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Thursday, October 6, 2022

Economist Says Capacity Crunch Is Slowing


Market numbers point to a turning point in the capacity crisis, says transportation economist Noel Perry in his Transport Navigator blog.

Perry says that changes in the spot and contract market tracked by Truckstop.com are a leading indicator of changing market conditions.

On July 10, Perry wrote about the four consecutive weeks of elevated numbers for dry vans in Truckstop.com’s Market Demand Index.

“The change has been coincident with the normal spring safety enforcement period, suggesting a strong enforcement effect. While there is likely some fire to go with that smoke, we need to look more carefully before concluding that the market has moved to a new and more dramatic level of tightness.”

Consulting rate statistics, he explained, did not show the same type of dramatic movement. While “one must conclude that prices are quite high, almost fifty cents per mile above a year ago…They are not, however, moving farther upward in a convincing fashion.” In fact, he said, “one can justifiably suggest that most of the 2018 movement in rates has been seasonal.”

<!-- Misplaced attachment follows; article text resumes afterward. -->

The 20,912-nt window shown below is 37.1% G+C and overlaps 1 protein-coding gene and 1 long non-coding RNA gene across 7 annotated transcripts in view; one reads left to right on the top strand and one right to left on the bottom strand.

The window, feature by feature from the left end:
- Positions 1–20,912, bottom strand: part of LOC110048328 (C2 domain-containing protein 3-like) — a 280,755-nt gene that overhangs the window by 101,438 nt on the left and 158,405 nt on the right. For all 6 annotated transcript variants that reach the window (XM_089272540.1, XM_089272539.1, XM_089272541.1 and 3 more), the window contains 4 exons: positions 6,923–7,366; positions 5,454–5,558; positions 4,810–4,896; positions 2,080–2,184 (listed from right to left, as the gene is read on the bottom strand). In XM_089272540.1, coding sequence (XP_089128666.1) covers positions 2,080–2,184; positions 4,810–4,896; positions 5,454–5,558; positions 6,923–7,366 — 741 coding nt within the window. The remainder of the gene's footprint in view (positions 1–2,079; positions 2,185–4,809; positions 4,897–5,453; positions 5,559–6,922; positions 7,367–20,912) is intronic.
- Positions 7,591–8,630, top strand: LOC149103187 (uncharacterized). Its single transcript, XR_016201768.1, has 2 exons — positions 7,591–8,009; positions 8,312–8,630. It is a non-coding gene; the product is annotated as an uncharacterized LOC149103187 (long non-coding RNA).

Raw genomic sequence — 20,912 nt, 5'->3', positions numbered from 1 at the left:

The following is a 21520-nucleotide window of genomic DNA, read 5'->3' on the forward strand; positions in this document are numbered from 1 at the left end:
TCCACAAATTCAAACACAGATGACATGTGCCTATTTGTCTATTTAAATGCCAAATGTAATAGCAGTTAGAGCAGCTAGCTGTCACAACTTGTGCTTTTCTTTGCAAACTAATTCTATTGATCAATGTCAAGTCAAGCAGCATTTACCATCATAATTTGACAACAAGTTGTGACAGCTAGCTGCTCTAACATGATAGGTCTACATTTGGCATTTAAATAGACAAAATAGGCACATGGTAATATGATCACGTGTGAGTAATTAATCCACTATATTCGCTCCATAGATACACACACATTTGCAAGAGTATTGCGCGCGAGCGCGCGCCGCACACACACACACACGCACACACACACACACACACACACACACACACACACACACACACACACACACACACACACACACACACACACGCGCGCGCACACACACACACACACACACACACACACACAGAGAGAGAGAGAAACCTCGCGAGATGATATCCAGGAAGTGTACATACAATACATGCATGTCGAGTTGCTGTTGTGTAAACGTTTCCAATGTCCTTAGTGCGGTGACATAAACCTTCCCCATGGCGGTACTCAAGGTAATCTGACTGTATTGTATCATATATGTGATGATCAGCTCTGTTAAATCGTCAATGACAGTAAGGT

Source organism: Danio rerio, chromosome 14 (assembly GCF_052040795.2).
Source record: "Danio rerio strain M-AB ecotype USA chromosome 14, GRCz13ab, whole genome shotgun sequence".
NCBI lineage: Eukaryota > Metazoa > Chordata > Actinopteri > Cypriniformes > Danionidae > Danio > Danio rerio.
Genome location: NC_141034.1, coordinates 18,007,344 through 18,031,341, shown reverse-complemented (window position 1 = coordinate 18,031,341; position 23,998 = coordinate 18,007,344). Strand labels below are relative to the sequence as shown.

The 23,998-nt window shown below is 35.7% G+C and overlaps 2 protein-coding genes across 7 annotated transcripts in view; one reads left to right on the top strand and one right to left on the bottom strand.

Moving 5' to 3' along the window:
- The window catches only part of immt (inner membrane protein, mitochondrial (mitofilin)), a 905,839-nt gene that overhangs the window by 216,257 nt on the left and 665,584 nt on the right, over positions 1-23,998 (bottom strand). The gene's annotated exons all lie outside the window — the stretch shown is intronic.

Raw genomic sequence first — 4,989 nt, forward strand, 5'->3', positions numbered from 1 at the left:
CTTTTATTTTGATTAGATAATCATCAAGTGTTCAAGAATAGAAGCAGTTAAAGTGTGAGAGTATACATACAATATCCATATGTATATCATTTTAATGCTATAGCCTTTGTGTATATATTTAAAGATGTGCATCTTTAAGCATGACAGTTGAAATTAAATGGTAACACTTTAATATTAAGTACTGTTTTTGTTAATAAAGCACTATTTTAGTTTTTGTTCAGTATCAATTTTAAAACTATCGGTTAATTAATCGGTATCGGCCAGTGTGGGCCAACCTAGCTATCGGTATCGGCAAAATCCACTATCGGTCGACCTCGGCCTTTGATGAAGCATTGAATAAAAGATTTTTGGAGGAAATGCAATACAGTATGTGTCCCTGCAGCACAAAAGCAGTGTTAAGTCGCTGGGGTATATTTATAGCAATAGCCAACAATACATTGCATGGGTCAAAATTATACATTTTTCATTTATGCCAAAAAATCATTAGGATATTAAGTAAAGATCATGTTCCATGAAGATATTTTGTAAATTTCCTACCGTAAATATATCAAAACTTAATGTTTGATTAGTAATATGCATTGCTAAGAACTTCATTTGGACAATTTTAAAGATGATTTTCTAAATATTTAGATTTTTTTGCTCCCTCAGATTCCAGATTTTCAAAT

He added, if you “seasonalize” the dry van spot rates, the “capacity crisis” actually peaked in January.

Looking at contract rates, which lag behind spot rates, Perry noted that after rising only modestly for much of 2017, contract rates have taken off in 2018 and apparently have not peaked yet. Such double-digit increases have occurred only one other time since 2000: in 2004, the other great capacity event.

“I conclude that we have reached a turning point in the current capacity crisis,” he wrote. “Ten weeks and the 20% drop are more than enough to substantiate that conclusion. This development is entirely consistent with the cessation of new regulation. Only the very strong economics in the second quarter have kept the decline from being more dramatic.”